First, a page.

The warning reflected US concerns that Turkey might become a vulnerable link in the effort to isolate Iran, which is under four sets of UN Security Council sanctions, primarily for defying council demands to stop uranium enrichment. Turkey has pledged to abide by UN resolutions, though it has differed with the US stance on Iran and is eager to develop energy and other business ties with its neighbor.
“As trade relationships expand, the risk of abuse by Iran expands at the same time,” David S. Cohen, acting undersecretary for terrorism and financial intelligence, said Wednesday at a news conference at the US consulate in İstanbul.
“Iran has a track record of using deceptive practices to facilitate its proliferation activity, and it tries to hide within a broad stream of commerce those transactions that they need in order to continue their nuclear program and their ballistic missile program,” Cohen said.
Cohen delivered his message to senior government officials and banking sector leaders on a two-day visit. He did not offer a direct assessment of Turkey’s implementation of sanctions, but he noted that its financial sector was “working to protect itself” from allegedly illicit activities by Iran, and that authorities last month seized an Iranian plane bound for Syria that he said was carrying weapons.
In that incident, Turkey said it seized the cargo of an Iranian plane because the shipment violated UN sanctions. Turkish media said the aircraft was carrying light weapons, including automatic rifles, rocket launchers and mortars.
Turkey, the biggest Muslim ally in NATO, has worked closely with Washington in Iraq and Afghanistan. But it has also sought closer ties with Iran, which says UN sanctions are “illegal” and that it has the right to develop peaceful nuclear power. Last year, Turkey and Brazil became the only two UN Security Council members to vote against a US-backed measure to impose new sanctions on Iran because of its disputed nuclear program.
The two countries had brokered a fuel-swap agreement with Iran that was cast as an alternative solution to Western concerns about Tehran’s uranium enrichment. Low-enriched uranium can be used to fuel a reactor to generate electricity, which Iran says is the intention of its program. But if uranium is further enriched to around 90 percent purity, it can be used to develop a nuclear warhead.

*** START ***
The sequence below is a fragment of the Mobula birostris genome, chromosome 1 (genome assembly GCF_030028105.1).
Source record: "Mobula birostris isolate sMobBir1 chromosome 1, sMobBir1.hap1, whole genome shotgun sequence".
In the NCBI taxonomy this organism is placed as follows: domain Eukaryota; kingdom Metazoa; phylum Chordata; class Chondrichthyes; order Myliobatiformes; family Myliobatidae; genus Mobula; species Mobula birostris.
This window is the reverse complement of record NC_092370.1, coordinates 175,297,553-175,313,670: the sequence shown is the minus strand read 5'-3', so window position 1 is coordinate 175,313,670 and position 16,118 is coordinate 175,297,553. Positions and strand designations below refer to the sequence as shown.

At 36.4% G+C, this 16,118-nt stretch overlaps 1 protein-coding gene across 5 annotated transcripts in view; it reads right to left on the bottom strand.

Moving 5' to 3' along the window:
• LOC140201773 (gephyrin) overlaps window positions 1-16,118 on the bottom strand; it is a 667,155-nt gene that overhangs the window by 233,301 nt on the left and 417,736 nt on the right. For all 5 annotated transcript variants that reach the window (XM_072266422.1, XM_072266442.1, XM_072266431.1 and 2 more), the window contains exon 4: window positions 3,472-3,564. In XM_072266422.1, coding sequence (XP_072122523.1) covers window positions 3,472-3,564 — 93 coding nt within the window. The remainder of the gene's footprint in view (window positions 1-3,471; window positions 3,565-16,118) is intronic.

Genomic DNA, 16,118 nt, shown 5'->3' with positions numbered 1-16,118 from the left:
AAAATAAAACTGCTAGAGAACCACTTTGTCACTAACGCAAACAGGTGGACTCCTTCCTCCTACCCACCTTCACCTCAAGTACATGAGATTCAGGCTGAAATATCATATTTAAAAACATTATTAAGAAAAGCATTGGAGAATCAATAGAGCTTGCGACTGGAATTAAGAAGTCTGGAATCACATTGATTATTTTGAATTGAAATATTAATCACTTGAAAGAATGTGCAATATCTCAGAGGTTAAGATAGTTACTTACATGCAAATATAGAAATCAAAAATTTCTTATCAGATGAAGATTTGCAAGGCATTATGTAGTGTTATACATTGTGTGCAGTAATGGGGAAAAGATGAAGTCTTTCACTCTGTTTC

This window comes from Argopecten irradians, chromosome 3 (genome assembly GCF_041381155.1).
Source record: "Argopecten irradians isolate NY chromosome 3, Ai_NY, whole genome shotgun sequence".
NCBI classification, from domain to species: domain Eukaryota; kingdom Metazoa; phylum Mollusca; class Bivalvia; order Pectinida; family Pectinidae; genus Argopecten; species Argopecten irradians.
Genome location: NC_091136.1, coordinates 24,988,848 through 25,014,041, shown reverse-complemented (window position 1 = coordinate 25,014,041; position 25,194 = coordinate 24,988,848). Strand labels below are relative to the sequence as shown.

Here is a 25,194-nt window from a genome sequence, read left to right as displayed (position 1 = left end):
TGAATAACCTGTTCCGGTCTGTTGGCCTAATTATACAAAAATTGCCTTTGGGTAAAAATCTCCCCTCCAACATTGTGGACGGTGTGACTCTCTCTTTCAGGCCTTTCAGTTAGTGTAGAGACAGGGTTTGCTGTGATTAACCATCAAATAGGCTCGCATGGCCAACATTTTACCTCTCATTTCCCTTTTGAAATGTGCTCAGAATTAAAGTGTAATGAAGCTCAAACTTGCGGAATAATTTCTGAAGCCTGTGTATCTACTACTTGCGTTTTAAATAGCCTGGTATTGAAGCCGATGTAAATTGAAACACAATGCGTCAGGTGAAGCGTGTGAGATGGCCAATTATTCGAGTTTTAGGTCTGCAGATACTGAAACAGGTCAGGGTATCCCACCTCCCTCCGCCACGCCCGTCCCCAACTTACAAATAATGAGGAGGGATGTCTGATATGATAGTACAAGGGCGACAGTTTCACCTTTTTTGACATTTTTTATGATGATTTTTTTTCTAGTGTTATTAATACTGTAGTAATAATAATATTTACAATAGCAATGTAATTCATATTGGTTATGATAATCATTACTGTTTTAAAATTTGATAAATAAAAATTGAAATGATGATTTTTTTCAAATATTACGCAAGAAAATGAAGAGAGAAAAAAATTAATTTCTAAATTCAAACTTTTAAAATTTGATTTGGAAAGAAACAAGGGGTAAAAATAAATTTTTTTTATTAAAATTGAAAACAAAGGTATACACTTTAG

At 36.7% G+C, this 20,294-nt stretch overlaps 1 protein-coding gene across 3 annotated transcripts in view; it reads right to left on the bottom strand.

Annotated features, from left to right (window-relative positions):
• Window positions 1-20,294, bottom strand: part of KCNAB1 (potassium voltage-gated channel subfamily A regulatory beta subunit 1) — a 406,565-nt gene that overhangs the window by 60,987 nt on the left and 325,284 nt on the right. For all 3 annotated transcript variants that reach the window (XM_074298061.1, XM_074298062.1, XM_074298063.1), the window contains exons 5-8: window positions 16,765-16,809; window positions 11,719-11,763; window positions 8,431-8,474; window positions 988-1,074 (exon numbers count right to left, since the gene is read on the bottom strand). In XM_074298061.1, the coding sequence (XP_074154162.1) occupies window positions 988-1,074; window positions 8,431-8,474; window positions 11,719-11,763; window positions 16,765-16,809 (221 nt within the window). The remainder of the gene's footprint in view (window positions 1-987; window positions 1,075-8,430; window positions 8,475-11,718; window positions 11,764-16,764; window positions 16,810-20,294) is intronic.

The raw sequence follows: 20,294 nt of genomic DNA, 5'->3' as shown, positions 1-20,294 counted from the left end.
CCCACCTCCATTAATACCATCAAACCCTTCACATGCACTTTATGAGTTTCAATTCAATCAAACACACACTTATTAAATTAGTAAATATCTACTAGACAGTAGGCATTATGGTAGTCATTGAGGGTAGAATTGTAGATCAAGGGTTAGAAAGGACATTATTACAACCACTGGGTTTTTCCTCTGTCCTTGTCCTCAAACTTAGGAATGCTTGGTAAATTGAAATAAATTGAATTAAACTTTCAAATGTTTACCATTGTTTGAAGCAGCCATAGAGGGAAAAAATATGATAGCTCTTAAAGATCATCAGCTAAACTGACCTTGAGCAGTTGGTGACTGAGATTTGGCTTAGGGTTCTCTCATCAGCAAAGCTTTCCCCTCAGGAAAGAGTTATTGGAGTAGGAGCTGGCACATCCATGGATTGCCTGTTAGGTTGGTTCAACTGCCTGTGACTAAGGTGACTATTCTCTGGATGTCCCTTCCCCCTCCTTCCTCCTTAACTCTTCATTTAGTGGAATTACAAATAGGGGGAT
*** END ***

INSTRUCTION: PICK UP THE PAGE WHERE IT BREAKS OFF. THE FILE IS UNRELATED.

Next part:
The council vote hurt relations between the United States and Turkey, which hosted an unsuccessful round of talks between Iran and world powers in İstanbul in January.
Turkish President Abdullah Gül said in February that annual trade with Iran had reached $10 billion and the aim was to reach $30 billion in the next few years. However, a Turkish business group said the sanctions were taking their toll on cross-border trade.
“Companies hesitate to work between Turkey and Iran, even for goods outside embargo categories,” said Özcan Alas, chairman of the Iran and Middle Eastern Trade Development Association, based in İstanbul. “Turkey interferes so much that trade has shifted to the illegal mountain zones. Turkey keeps saying, ‘You cannot sell this, and buy that,’ while Iran applies a horrid customs tariff for protection.”
Cohen said it was vital that Turkish banks refrain from doing business with any Iranian banks or institutions suspected of proliferation activities. He said Iran’s Bank Mellat had been judged to be involved in illicit activity by the United States, the European, Japan, South Korea and other nations, and that the bank and its branches in Turkey should be isolated “entirely.”
Bank Mellat’s website says it has 1,815 branches inside Iran, and four foreign branches -- in South Korea, İstanbul, the Turkish capital, Ankara, and the western coastal city of İzmir. It has subsidiaries in Armenia and London.
Total gross profit of the foreign branches and subsidiaries was $77 million in the 2009-2010 financial year, the bank says. İstanbul AP